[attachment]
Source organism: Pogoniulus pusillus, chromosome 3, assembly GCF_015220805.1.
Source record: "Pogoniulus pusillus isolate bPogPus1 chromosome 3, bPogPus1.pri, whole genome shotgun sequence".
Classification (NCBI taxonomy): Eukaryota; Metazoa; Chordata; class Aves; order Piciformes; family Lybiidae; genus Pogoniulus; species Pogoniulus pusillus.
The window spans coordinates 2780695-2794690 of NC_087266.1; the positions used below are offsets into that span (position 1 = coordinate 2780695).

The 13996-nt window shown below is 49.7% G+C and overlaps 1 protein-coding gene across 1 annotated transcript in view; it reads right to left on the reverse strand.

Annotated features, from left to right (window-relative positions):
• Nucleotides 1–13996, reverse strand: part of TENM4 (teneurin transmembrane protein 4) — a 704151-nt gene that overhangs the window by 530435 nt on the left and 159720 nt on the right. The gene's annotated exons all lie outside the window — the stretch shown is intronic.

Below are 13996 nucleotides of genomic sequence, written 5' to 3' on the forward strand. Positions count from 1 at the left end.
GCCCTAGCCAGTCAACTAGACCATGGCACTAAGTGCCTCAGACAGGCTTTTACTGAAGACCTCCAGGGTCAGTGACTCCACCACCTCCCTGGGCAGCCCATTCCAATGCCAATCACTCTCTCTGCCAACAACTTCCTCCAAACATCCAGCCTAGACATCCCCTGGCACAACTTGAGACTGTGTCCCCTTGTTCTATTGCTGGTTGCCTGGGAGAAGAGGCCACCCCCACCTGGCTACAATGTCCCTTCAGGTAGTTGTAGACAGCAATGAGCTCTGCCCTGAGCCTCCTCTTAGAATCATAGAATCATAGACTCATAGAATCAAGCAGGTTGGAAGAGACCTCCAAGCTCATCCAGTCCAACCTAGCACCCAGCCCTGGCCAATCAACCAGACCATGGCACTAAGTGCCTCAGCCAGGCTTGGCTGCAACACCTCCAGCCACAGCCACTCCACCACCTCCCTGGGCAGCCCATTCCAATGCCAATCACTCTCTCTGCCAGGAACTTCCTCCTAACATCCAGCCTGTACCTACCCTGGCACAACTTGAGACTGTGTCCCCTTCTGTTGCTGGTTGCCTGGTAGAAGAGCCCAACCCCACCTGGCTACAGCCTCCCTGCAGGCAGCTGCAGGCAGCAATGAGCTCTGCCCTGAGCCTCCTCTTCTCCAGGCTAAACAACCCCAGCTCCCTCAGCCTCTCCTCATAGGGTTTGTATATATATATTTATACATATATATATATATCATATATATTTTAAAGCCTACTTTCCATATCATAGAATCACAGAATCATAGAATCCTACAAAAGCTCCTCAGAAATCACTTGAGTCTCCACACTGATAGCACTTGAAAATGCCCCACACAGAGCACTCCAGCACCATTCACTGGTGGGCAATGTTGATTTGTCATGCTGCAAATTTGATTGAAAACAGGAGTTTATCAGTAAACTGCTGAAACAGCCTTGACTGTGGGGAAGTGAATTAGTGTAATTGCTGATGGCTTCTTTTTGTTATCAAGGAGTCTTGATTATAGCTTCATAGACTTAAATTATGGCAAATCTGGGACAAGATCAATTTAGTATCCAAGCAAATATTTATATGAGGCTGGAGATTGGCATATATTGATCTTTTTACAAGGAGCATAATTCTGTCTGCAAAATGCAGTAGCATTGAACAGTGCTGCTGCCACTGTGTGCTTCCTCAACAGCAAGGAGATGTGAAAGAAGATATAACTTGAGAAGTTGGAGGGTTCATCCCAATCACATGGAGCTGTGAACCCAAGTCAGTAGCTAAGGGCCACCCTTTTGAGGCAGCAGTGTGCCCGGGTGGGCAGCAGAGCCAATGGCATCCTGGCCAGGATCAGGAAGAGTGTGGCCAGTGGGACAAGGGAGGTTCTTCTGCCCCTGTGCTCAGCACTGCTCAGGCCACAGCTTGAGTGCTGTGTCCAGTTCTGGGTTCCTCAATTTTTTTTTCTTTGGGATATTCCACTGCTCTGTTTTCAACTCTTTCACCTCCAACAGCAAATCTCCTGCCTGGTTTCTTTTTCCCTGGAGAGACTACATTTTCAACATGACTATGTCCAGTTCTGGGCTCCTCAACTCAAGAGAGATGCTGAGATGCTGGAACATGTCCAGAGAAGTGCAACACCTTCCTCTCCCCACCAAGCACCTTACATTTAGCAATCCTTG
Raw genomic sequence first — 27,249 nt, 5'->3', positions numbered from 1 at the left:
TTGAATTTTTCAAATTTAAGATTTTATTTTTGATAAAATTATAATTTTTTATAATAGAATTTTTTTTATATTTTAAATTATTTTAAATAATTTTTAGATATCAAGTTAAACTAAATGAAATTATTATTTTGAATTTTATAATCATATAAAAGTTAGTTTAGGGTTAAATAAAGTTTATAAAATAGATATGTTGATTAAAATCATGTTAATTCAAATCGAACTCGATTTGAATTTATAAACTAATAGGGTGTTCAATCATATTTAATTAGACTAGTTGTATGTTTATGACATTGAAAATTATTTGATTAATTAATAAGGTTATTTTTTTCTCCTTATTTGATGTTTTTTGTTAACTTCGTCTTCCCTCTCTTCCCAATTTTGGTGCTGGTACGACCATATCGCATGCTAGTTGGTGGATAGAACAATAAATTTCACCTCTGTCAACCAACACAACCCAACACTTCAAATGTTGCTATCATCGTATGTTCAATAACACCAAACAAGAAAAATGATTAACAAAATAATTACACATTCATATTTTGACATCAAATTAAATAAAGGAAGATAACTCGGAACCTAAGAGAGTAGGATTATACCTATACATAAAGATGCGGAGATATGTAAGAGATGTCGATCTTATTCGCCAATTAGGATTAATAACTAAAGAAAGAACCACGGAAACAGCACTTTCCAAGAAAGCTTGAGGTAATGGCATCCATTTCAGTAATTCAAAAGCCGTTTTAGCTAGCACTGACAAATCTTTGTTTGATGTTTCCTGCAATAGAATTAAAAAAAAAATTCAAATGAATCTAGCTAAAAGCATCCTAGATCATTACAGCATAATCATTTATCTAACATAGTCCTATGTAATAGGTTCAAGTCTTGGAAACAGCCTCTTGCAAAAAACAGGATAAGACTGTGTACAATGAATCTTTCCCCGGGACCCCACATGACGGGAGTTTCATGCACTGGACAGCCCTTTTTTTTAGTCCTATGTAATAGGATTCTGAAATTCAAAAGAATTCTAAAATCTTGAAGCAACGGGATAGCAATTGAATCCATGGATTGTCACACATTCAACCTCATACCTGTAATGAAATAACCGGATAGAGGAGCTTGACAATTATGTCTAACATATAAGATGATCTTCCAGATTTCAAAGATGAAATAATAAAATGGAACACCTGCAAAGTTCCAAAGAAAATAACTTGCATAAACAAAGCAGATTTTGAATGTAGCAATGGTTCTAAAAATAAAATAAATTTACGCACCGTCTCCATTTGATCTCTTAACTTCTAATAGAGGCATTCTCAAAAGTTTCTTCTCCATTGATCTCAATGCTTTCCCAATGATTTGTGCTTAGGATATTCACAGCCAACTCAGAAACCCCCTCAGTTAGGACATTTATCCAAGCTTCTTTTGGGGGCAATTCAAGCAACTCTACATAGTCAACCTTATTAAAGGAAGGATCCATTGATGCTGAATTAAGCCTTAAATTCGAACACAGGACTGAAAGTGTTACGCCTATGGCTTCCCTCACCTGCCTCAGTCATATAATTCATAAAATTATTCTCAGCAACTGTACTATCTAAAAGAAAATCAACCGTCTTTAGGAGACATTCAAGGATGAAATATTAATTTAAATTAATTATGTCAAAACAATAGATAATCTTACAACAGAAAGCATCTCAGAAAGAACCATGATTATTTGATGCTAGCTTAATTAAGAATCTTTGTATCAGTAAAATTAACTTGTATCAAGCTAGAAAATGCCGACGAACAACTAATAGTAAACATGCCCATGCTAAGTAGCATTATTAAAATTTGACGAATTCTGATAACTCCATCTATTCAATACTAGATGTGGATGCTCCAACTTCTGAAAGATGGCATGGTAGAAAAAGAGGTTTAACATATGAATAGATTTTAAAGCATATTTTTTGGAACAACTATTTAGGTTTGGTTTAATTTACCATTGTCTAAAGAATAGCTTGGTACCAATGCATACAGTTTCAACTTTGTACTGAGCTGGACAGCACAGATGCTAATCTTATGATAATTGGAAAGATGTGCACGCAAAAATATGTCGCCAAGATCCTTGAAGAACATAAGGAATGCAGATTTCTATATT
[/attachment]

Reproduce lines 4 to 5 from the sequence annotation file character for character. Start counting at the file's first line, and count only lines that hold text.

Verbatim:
The window spans coordinates 2780695-2794690 of NC_087266.1; the positions used below are offsets into that span (position 1 = coordinate 2780695).

The 13996-nt window shown below is 49.7% G+C and overlaps 1 protein-coding gene across 1 annotated transcript in view; it reads right to left on the reverse strand.